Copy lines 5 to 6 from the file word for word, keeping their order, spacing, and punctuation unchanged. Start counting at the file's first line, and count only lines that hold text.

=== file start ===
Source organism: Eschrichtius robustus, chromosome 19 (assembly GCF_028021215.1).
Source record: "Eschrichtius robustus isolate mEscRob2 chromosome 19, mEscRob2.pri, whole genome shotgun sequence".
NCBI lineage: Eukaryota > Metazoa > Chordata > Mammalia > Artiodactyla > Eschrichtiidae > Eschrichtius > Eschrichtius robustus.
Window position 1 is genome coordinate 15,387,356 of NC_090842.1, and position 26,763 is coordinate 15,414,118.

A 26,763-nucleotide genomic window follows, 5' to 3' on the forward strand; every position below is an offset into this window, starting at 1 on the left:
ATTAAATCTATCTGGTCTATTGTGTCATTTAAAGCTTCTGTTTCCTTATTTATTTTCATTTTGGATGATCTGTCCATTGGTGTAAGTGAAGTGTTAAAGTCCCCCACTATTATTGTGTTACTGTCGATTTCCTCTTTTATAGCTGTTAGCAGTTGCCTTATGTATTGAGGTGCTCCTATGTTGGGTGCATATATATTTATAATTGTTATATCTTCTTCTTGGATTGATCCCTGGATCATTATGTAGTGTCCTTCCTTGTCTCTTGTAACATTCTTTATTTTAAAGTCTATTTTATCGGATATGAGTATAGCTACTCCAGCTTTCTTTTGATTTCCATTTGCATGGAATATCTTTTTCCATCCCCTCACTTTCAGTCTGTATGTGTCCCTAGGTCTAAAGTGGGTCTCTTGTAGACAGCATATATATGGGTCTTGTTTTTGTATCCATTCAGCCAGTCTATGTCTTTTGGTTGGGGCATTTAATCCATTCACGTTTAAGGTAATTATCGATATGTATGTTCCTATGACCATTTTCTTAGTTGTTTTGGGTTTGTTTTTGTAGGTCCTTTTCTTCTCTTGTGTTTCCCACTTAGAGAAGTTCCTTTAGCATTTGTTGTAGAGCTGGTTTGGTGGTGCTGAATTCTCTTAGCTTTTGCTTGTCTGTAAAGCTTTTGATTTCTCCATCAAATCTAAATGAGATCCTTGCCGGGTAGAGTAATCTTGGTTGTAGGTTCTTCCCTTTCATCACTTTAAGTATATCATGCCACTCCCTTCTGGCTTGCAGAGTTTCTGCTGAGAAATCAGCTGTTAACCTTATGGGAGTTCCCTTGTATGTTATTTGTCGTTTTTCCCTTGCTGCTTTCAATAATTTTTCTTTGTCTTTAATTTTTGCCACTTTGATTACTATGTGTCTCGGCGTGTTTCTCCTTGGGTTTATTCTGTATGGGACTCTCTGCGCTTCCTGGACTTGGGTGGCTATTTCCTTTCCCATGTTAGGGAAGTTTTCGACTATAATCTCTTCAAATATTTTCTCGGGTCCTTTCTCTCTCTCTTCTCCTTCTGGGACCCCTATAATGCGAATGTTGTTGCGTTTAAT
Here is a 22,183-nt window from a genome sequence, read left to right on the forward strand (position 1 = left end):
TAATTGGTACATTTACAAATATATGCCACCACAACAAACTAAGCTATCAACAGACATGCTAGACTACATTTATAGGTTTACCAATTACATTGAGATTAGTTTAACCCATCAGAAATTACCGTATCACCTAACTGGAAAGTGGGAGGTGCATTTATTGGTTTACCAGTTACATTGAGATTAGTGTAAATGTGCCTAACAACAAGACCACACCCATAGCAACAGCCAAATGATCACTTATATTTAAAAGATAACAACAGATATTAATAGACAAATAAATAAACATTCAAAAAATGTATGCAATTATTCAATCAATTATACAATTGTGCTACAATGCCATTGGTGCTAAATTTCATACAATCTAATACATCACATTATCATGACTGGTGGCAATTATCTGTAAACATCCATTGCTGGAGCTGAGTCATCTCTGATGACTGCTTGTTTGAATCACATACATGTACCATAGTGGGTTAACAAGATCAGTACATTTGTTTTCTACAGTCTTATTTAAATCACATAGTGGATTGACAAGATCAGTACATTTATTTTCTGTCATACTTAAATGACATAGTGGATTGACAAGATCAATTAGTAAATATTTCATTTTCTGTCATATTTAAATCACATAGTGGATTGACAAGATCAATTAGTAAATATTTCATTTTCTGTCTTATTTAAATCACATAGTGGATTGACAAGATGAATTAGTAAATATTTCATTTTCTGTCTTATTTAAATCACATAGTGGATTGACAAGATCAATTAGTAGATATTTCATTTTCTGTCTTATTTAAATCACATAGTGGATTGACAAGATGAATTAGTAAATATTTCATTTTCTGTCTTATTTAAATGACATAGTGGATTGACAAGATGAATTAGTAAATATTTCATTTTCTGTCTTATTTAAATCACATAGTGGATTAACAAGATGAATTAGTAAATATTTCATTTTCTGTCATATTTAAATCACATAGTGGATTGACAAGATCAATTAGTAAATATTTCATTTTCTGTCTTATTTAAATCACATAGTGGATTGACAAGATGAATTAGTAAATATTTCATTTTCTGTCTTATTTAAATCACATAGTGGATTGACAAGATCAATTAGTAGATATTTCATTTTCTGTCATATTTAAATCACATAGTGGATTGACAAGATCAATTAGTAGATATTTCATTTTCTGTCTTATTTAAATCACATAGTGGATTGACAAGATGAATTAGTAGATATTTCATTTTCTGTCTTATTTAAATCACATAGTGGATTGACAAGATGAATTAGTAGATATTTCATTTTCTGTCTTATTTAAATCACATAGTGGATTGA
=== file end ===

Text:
A 26,763-nucleotide genomic window follows, 5' to 3' on the forward strand; every position below is an offset into this window, starting at 1 on the left:
ATTAAATCTATCTGGTCTATTGTGTCATTTAAAGCTTCTGTTTCCTTATTTATTTTCATTTTGGATGATCTGTCCATTGGTGTAAGTGAAGTGTTAAAGTCCCCCACTATTATTGTGTTACTGTCGATTTCCTCTTTTATAGCTGTTAGCAGTTGCCTTATGTATTGAGGTGCTCCTATGTTGGGTGCATATATATTTATAATTGTTATATCTTCTTCTTGGATTGATCCCTGGATCATTATGTAGTGTCCTTCCTTGTCTCTTGTAACATTCTTTATTTTAAAGTCTATTTTATCGGATATGAGTATAGCTACTCCAGCTTTCTTTTGATTTCCATTTGCATGGAATATCTTTTTCCATCCCCTCACTTTCAGTCTGTATGTGTCCCTAGGTCTAAAGTGGGTCTCTTGTAGACAGCATATATATGGGTCTTGTTTTTGTATCCATTCAGCCAGTCTATGTCTTTTGGTTGGGGCATTTAATCCATTCACGTTTAAGGTAATTATCGATATGTATGTTCCTATGACCATTTTCTTAGTTGTTTTGGGTTTGTTTTTGTAGGTCCTTTTCTTCTCTTGTGTTTCCCACTTAGAGAAGTTCCTTTAGCATTTGTTGTAGAGCTGGTTTGGTGGTGCTGAATTCTCTTAGCTTTTGCTTGTCTGTAAAGCTTTTGATTTCTCCATCAAATCTAAATGAGATCCTTGCCGGGTAGAGTAATCTTGGTTGTAGGTTCTTCCCTTTCATCACTTTAAGTATATCATGCCACTCCCTTCTGGCTTGCAGAGTTTCTGCTGAGAAATCAGCTGTTAACCTTATGGGAGTTCCCTTGTATGTTATTTGTCGTTTTTCCCTTGCTGCTTTCAATAATTTTTCTTTGTCTTTAATTTTTGCCACTTTGATTACTATGTGTCTCGGCGTGTTTCTCCTTGGGTTTATTCTGTATGGGACTCTCTGCGCTTCCTGGACTTGGGTGGCTATTTCCTTTCCCATGTTAGGGAAGTTTTCGACTATAATCTCTTCAAATATTTTCTCGGGTCCTTTCTCTCTCTCTTCTCCTTCTGGGACCCCTATAATGCGAATGTTGTTGCGTTTAAT